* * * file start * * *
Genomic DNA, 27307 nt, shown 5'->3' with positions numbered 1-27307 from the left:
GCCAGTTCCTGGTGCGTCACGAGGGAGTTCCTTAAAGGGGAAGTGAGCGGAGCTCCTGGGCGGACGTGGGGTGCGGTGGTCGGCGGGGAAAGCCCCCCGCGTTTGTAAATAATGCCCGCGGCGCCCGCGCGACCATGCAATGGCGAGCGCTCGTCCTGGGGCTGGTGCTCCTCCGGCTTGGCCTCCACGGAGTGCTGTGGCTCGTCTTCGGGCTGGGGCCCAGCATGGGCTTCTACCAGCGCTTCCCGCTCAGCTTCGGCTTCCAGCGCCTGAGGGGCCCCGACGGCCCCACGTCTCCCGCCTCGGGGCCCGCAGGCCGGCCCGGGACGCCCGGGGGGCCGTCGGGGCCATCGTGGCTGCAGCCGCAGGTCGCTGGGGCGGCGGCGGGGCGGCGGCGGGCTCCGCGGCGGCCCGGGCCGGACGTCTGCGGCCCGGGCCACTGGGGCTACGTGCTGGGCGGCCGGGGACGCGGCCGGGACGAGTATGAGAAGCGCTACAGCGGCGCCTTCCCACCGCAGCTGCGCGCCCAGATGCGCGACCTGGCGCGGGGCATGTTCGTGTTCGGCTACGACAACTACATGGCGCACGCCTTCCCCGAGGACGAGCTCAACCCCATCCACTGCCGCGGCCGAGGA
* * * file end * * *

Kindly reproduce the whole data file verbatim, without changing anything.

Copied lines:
Genomic DNA, 27307 nt, shown 5'->3' with positions numbered 1-27307 from the left:
GCCAGTTCCTGGTGCGTCACGAGGGAGTTCCTTAAAGGGGAAGTGAGCGGAGCTCCTGGGCGGACGTGGGGTGCGGTGGTCGGCGGGGAAAGCCCCCCGCGTTTGTAAATAATGCCCGCGGCGCCCGCGCGACCATGCAATGGCGAGCGCTCGTCCTGGGGCTGGTGCTCCTCCGGCTTGGCCTCCACGGAGTGCTGTGGCTCGTCTTCGGGCTGGGGCCCAGCATGGGCTTCTACCAGCGCTTCCCGCTCAGCTTCGGCTTCCAGCGCCTGAGGGGCCCCGACGGCCCCACGTCTCCCGCCTCGGGGCCCGCAGGCCGGCCCGGGACGCCCGGGGGGCCGTCGGGGCCATCGTGGCTGCAGCCGCAGGTCGCTGGGGCGGCGGCGGGGCGGCGGCGGGCTCCGCGGCGGCCCGGGCCGGACGTCTGCGGCCCGGGCCACTGGGGCTACGTGCTGGGCGGCCGGGGACGCGGCCGGGACGAGTATGAGAAGCGCTACAGCGGCGCCTTCCCACCGCAGCTGCGCGCCCAGATGCGCGACCTGGCGCGGGGCATGTTCGTGTTCGGCTACGACAACTACATGGCGCACGCCTTCCCCGAGGACGAGCTCAACCCCATCCACTGCCGCGGCCGAGGA